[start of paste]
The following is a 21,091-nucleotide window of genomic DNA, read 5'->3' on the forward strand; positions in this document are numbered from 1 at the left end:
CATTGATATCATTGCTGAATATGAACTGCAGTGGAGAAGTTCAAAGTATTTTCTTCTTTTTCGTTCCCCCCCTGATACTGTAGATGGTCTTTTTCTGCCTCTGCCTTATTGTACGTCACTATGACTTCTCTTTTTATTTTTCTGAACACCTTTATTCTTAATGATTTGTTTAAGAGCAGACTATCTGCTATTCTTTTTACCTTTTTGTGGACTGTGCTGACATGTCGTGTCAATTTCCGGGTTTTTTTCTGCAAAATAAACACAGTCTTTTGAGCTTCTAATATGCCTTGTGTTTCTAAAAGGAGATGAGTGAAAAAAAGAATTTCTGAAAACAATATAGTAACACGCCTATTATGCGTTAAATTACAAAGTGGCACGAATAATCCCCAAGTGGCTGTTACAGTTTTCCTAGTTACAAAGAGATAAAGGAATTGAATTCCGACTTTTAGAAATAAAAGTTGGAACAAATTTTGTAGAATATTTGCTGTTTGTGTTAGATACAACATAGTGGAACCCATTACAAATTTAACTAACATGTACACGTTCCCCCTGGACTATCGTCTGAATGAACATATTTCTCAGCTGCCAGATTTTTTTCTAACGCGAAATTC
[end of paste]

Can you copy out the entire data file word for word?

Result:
The following is a 21,091-nucleotide window of genomic DNA, read 5'->3' on the forward strand; positions in this document are numbered from 1 at the left end:
CATTGATATCATTGCTGAATATGAACTGCAGTGGAGAAGTTCAAAGTATTTTCTTCTTTTTCGTTCCCCCCCTGATACTGTAGATGGTCTTTTTCTGCCTCTGCCTTATTGTACGTCACTATGACTTCTCTTTTTATTTTTCTGAACACCTTTATTCTTAATGATTTGTTTAAGAGCAGACTATCTGCTATTCTTTTTACCTTTTTGTGGACTGTGCTGACATGTCGTGTCAATTTCCGGGTTTTTTTCTGCAAAATAAACACAGTCTTTTGAGCTTCTAATATGCCTTGTGTTTCTAAAAGGAGATGAGTGAAAAAAAGAATTTCTGAAAACAATATAGTAACACGCCTATTATGCGTTAAATTACAAAGTGGCACGAATAATCCCCAAGTGGCTGTTACAGTTTTCCTAGTTACAAAGAGATAAAGGAATTGAATTCCGACTTTTAGAAATAAAAGTTGGAACAAATTTTGTAGAATATTTGCTGTTTGTGTTAGATACAACATAGTGGAACCCATTACAAATTTAACTAACATGTACACGTTCCCCCTGGACTATCGTCTGAATGAACATATTTCTCAGCTGCCAGATTTTTTTCTAACGCGAAATTC